So That’s Why They Tore Down the Sundrome: JetBlue’s New T5i and Why JFK Now Has Only Six Terminals

The expansion is meant to make passage easier for travelers moving between domestic flights and foreign ones, which used to be handled out of Terminal 4.
The new expansion connects to the existing T5, which encircles Eero Saarinen's famed TWA Terminal. Beside the terminal is parking for five planes on the 19 acre site that used to house Terminal 6.
That terminal was home to JetBlue before it moved into its new facilities in 2008.
Designed by I.M. Pei for National Airlines, it was one of the hallmarks of Jet Age JFK.
The building was remarkable for the giant glass walls, the first of their kind to be built without steel structural supports.
Now that terminal is gone, destroyed last year before T5i was even announced, probably never to be replaced given the need to park planes here.

JFK will now have two missing terminals.

As The Observer and others have been lamenting for some time now, the day has passed for Jet Age JFK. Terminal 3 is being demolished to make way for more airplane parking to accommodate Delta’s expansion of Terminal 4. And now we learn that the same fate has befallen the Sundrome, which was unceremoniously destroyed last year, with no immediate plans for replacement. This leaves only the still-shuttered Terminal 5 as the last remnant of midcentury JFK.

And yet while a piece of architectural history may be gone, it could mean smoother flying for those in and out of JFK, which is really what the airport is all about.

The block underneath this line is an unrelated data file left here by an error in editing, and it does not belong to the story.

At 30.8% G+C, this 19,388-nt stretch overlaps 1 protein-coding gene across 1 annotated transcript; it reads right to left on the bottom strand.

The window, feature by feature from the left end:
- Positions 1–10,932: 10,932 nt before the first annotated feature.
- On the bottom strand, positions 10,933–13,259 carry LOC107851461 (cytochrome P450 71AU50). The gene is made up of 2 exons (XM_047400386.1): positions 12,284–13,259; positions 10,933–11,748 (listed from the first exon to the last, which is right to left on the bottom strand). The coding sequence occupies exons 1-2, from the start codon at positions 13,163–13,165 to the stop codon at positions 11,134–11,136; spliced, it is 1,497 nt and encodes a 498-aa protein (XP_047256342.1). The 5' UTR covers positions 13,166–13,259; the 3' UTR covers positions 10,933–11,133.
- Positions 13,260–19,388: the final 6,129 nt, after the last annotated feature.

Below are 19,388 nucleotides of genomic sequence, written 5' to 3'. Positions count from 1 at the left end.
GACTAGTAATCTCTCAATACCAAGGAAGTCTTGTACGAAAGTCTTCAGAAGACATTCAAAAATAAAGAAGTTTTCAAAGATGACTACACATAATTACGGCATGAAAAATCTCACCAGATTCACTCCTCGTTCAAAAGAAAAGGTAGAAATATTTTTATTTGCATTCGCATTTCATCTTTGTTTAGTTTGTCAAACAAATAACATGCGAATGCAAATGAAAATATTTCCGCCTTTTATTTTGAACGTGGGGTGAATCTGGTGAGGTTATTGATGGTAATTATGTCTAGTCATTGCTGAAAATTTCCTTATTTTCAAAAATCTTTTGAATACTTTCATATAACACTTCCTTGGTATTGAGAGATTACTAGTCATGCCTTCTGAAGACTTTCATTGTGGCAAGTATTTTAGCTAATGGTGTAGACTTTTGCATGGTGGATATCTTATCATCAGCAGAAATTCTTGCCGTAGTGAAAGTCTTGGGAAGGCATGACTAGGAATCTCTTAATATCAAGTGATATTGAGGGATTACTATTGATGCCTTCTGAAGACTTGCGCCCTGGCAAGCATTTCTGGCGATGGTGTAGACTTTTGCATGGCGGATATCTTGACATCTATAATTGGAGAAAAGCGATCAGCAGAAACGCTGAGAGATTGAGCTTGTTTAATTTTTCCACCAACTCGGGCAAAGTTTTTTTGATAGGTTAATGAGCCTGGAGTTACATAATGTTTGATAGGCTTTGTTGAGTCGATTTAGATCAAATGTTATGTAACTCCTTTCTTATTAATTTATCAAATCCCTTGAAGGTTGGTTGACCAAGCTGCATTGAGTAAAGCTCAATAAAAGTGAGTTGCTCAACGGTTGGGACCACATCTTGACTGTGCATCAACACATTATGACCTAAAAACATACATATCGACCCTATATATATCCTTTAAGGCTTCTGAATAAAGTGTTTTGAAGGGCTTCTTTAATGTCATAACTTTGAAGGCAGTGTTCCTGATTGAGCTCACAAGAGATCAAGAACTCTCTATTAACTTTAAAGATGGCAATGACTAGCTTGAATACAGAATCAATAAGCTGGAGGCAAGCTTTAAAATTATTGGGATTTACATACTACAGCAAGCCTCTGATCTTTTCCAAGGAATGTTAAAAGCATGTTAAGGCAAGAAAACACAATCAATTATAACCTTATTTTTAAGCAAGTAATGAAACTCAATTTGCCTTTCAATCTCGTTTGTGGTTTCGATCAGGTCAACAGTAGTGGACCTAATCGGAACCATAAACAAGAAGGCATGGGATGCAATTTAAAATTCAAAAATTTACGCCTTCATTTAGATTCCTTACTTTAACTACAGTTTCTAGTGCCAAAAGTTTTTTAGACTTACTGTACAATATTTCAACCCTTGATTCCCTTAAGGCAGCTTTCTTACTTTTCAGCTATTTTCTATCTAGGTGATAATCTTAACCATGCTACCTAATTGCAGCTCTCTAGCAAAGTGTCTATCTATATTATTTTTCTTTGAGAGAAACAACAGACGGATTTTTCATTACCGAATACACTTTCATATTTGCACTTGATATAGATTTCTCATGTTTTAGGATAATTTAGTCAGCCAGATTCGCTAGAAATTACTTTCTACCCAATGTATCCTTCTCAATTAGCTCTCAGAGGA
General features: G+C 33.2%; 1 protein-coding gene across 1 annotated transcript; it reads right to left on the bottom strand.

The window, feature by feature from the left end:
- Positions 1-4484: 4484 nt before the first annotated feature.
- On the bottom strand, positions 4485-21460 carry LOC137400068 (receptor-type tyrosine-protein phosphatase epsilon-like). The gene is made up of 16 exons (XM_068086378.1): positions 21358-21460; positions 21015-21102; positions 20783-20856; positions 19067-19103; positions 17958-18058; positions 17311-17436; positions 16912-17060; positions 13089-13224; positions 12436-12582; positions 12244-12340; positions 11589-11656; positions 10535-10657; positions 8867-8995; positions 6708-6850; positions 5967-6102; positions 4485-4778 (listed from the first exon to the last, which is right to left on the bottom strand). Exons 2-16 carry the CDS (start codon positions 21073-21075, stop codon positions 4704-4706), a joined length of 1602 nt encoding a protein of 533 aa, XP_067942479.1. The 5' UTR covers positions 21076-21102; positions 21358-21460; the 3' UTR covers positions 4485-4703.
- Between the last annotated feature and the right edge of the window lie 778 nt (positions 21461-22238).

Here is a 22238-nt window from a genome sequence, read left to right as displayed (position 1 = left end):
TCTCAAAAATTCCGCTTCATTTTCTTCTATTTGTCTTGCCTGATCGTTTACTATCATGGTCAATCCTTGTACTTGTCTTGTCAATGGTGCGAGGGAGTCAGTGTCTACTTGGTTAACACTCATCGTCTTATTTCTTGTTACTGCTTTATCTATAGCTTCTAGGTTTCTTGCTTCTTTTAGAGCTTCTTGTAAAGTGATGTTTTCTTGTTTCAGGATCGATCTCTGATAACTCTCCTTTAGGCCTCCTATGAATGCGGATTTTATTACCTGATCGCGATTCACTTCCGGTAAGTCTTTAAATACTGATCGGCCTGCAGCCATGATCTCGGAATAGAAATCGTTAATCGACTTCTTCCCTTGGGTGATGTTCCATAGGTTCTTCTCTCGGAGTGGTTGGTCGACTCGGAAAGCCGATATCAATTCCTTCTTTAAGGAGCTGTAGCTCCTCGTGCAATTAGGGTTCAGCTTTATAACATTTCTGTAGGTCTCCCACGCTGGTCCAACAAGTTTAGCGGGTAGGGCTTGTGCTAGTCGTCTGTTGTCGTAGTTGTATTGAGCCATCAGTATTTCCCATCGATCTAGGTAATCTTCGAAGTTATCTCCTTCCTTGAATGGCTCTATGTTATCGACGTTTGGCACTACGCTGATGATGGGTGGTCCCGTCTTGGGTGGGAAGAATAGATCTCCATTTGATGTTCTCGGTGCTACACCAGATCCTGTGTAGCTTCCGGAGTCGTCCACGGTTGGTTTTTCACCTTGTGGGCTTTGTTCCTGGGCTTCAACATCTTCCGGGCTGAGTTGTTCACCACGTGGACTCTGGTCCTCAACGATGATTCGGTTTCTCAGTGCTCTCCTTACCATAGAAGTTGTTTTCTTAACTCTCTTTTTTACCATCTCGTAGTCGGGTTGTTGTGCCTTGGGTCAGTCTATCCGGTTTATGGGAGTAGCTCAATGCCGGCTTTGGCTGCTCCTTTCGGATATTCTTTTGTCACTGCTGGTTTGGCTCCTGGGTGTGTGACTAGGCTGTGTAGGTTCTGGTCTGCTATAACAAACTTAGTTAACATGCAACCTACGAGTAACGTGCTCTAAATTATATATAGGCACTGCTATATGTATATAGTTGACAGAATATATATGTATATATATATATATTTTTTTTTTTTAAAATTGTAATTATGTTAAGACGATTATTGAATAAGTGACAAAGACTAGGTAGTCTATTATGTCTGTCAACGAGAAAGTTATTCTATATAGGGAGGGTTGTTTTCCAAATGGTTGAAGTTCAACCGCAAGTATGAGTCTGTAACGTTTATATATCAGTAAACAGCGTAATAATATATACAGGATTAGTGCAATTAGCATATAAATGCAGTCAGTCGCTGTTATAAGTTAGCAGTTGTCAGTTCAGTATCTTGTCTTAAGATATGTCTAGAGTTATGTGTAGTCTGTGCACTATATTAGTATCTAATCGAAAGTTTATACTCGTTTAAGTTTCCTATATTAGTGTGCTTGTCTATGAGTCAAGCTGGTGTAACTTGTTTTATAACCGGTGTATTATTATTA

Yesterday, the Port Authority approved JetBlue’s plans for what it is calling T5i, an expansion of its three-year-old Terminal 5 to accommodate the carrier’s growing international flights (plus a Steve Jobs riff). The project will cost $200 million, create $325 million in economic activity, and add six new gates, freeing up space at Terminal 4 where JetBlue currently operates its international flights from.

“By 2030, more than 160 million people will fly through our airports annually,” Port Authority deputy executive director Bill Baroni said at yesterday’s board meeting, when the expansion was approved. “They deserve the best customer experience in the best terminals.”

And that is the challenge of airport preservation. Those six new gates will not occupy the space that was vacated by I.M. Pei’s Terminal 6. Instead, five new hard stands will be built, the aviation term for parking spots. This is the same fate that befell Terminal 3—it became seven parking spots.

This may seem like an ignominious fate for some remarkable, groundbreaking buildings. Terminal 6 contained the first free-standing glass wall even built, which is to say not supported by a steel structure, just the glass. It was an architectural marvel, forever lost, and now we learn not even to be replaced by another building.

But this is an airport. It is hard enough turning an old factory into a museum, or converting an office tower into apartments, harder still to make that 80-year-old office building feel brand new. At our airports, functional reuse is almost impossible. The planes are too big, as is the security apparatus, and even the functioning of the industry.

Part of the reason JFK needs all that terminal-side parking is because the lean, mean airlines struggling to survive today fly so many more flights, turn so many more planes, than they used to. No more sitting at the gate, or in a hanger—the babies have to move, move, move. And for that, they need room.

“There’s a need for parking, certainly,” Port Authority spokesman Ron Marisco said.

And so, JFK now has six terminals instead of eight, and never, almost certainly never, will again.

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